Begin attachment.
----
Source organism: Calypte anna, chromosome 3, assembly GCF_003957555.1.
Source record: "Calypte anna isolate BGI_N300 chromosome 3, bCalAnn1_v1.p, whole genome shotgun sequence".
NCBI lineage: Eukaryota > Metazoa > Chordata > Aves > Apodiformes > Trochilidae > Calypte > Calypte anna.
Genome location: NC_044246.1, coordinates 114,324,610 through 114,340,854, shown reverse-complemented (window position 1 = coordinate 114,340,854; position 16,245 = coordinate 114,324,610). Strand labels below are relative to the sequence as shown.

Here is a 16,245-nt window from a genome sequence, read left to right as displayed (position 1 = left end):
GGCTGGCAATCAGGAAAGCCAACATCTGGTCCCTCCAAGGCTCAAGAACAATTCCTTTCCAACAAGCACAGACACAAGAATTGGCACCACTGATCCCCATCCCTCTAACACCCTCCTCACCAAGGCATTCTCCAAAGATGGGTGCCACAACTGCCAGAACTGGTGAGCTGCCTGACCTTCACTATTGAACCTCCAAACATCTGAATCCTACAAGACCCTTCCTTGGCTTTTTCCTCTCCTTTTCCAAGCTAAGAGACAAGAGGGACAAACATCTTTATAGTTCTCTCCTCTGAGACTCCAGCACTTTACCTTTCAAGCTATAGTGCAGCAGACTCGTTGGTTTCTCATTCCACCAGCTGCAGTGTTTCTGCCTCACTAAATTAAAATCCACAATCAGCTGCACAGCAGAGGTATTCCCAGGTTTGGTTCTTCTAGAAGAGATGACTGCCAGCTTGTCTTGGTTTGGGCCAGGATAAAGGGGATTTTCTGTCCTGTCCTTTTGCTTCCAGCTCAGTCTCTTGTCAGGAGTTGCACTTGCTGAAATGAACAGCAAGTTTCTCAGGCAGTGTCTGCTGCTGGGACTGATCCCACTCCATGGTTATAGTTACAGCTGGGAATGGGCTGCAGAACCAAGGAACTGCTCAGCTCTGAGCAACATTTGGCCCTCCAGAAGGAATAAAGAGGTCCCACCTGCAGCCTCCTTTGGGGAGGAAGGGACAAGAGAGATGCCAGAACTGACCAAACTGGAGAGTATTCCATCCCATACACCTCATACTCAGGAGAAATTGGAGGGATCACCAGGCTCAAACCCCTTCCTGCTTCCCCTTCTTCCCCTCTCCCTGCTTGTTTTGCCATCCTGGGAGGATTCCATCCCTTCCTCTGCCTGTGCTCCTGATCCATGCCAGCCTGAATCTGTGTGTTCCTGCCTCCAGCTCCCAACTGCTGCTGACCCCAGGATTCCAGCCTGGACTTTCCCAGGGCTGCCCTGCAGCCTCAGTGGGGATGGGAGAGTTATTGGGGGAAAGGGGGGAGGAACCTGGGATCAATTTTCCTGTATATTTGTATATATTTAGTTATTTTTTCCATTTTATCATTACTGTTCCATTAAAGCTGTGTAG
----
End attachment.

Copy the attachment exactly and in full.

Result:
Source organism: Calypte anna, chromosome 3, assembly GCF_003957555.1.
Source record: "Calypte anna isolate BGI_N300 chromosome 3, bCalAnn1_v1.p, whole genome shotgun sequence".
NCBI lineage: Eukaryota > Metazoa > Chordata > Aves > Apodiformes > Trochilidae > Calypte > Calypte anna.
Genome location: NC_044246.1, coordinates 114,324,610 through 114,340,854, shown reverse-complemented (window position 1 = coordinate 114,340,854; position 16,245 = coordinate 114,324,610). Strand labels below are relative to the sequence as shown.

Here is a 16,245-nt window from a genome sequence, read left to right as displayed (position 1 = left end):
GGCTGGCAATCAGGAAAGCCAACATCTGGTCCCTCCAAGGCTCAAGAACAATTCCTTTCCAACAAGCACAGACACAAGAATTGGCACCACTGATCCCCATCCCTCTAACACCCTCCTCACCAAGGCATTCTCCAAAGATGGGTGCCACAACTGCCAGAACTGGTGAGCTGCCTGACCTTCACTATTGAACCTCCAAACATCTGAATCCTACAAGACCCTTCCTTGGCTTTTTCCTCTCCTTTTCCAAGCTAAGAGACAAGAGGGACAAACATCTTTATAGTTCTCTCCTCTGAGACTCCAGCACTTTACCTTTCAAGCTATAGTGCAGCAGACTCGTTGGTTTCTCATTCCACCAGCTGCAGTGTTTCTGCCTCACTAAATTAAAATCCACAATCAGCTGCACAGCAGAGGTATTCCCAGGTTTGGTTCTTCTAGAAGAGATGACTGCCAGCTTGTCTTGGTTTGGGCCAGGATAAAGGGGATTTTCTGTCCTGTCCTTTTGCTTCCAGCTCAGTCTCTTGTCAGGAGTTGCACTTGCTGAAATGAACAGCAAGTTTCTCAGGCAGTGTCTGCTGCTGGGACTGATCCCACTCCATGGTTATAGTTACAGCTGGGAATGGGCTGCAGAACCAAGGAACTGCTCAGCTCTGAGCAACATTTGGCCCTCCAGAAGGAATAAAGAGGTCCCACCTGCAGCCTCCTTTGGGGAGGAAGGGACAAGAGAGATGCCAGAACTGACCAAACTGGAGAGTATTCCATCCCATACACCTCATACTCAGGAGAAATTGGAGGGATCACCAGGCTCAAACCCCTTCCTGCTTCCCCTTCTTCCCCTCTCCCTGCTTGTTTTGCCATCCTGGGAGGATTCCATCCCTTCCTCTGCCTGTGCTCCTGATCCATGCCAGCCTGAATCTGTGTGTTCCTGCCTCCAGCTCCCAACTGCTGCTGACCCCAGGATTCCAGCCTGGACTTTCCCAGGGCTGCCCTGCAGCCTCAGTGGGGATGGGAGAGTTATTGGGGGAAAGGGGGGAGGAACCTGGGATCAATTTTCCTGTATATTTGTATATATTTAGTTATTTTTTCCATTTTATCATTACTGTTCCATTAAAGCTGTGTAG